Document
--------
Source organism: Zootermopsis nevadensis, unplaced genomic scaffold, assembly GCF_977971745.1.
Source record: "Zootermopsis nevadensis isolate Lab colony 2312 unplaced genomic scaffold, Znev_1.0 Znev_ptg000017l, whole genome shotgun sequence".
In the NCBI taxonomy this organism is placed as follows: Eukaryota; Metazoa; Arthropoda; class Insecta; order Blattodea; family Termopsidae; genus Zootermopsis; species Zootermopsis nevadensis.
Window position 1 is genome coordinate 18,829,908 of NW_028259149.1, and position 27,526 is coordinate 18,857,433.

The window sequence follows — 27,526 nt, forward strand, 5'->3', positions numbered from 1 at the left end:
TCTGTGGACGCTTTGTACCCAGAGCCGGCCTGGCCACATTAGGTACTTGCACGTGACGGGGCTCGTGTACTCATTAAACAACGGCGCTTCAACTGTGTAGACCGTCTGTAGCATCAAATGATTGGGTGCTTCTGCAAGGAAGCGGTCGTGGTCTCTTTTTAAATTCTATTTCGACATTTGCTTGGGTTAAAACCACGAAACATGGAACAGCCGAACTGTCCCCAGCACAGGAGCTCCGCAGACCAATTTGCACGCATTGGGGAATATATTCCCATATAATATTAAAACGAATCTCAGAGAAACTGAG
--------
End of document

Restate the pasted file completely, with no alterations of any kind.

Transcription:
Source organism: Zootermopsis nevadensis, unplaced genomic scaffold, assembly GCF_977971745.1.
Source record: "Zootermopsis nevadensis isolate Lab colony 2312 unplaced genomic scaffold, Znev_1.0 Znev_ptg000017l, whole genome shotgun sequence".
In the NCBI taxonomy this organism is placed as follows: Eukaryota; Metazoa; Arthropoda; class Insecta; order Blattodea; family Termopsidae; genus Zootermopsis; species Zootermopsis nevadensis.
Window position 1 is genome coordinate 18,829,908 of NW_028259149.1, and position 27,526 is coordinate 18,857,433.

The window sequence follows — 27,526 nt, forward strand, 5'->3', positions numbered from 1 at the left end:
TCTGTGGACGCTTTGTACCCAGAGCCGGCCTGGCCACATTAGGTACTTGCACGTGACGGGGCTCGTGTACTCATTAAACAACGGCGCTTCAACTGTGTAGACCGTCTGTAGCATCAAATGATTGGGTGCTTCTGCAAGGAAGCGGTCGTGGTCTCTTTTTAAATTCTATTTCGACATTTGCTTGGGTTAAAACCACGAAACATGGAACAGCCGAACTGTCCCCAGCACAGGAGCTCCGCAGACCAATTTGCACGCATTGGGGAATATATTCCCATATAATATTAAAACGAATCTCAGAGAAACTGAG